Little League Badass Mo’ne Davis Lands SI Cover
Unless the word ‘swimsuit’ is in the title of the issue, it’s a rare occasion when a woman is featured on the cover of Sports Illustrated. In fact, of the 716 issues published between 2001 and 2011, less than five percent of the cover athletes were women.
That makes Little League World Series star Mo’ne Davis’ cover and subsequent feature within the recent issue all the more noteworthy. The 13-year-old pitcher, who plays for Philadelphia’s Taney Dragons, has become a national sensation in recent weeks.
Davis first attracted attention with her play on the field. The 70 mph fastball she used to shutout the opposition in the Mid-Atlantic Final made national headlines and sent her team to the World Series. Then she became the first girl to throw a shutout LLWS history.
In Philadelphia’s 4-0 win over Pearland, Texas, Davis gave up just two hits and struck out eight. She also became the sixth girl ever to collect a hit in the final. She’s been making history at every available turn.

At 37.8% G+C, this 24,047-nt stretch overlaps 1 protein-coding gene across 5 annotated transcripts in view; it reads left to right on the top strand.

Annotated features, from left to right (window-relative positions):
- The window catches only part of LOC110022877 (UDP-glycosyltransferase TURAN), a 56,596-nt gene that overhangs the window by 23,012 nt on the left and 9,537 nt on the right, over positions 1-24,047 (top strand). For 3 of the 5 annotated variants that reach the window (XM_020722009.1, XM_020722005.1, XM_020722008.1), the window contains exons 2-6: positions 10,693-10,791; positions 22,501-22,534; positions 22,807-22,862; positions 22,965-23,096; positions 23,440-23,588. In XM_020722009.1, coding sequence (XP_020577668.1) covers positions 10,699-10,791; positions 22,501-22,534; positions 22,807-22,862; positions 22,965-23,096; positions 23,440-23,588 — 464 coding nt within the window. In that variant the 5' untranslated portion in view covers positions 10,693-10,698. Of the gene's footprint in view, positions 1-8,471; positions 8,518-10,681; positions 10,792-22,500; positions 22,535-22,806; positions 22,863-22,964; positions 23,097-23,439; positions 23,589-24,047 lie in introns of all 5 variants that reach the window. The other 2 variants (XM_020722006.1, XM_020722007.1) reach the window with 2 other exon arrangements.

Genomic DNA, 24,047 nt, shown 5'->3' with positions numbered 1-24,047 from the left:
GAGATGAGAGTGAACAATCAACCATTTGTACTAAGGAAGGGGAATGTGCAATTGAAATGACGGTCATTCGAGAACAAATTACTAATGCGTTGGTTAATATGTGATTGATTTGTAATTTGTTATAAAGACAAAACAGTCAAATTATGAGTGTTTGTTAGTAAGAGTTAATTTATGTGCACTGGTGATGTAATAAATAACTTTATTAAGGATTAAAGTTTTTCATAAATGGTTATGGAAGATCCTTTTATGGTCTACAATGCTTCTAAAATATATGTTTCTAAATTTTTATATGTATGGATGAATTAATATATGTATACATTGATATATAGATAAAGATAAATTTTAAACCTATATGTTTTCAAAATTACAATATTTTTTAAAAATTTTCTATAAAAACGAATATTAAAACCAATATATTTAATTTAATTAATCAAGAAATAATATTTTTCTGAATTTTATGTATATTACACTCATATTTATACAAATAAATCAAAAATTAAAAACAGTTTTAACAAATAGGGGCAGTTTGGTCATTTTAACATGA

While other teams in the tournament were coed, Davis is the only girl on her team and clearly the standout star. She’s also just the 17th girl to make it to the finals in the entire 68-year history of the event.
Perhaps the most stunning part of Davis’ story is that she’s not even all that interested in baseball—at least over the long haul.
“To be honest, I never thought I’d be famous for baseball,” Davis told SI. “I want to play basketball, and I could also do both basketball and baseball—but I really want to play basketball.”
Davis says her dream is to play for the University of Connecticut, the reigning national champions in both men and women’s basketball. Ultimately the eighth grade honor student says she wants to play in the WNBA.
In addition her seemingly limitless athletic potential, Davis has a confident and laid-back ease in dealing with the media and her newfound celebrity. Like when she challenged Dodgers ace Clayton Kershaw to a “pitch-off” recently and he accepted.
The girl’s got swag.
Despite the sudden avalanche of attention, Davis still has five more years to be a kid and figure out her future. But it’s already clear that when that time comes, she’s going to attract the collective gaze of the sports world, which is already transfixed.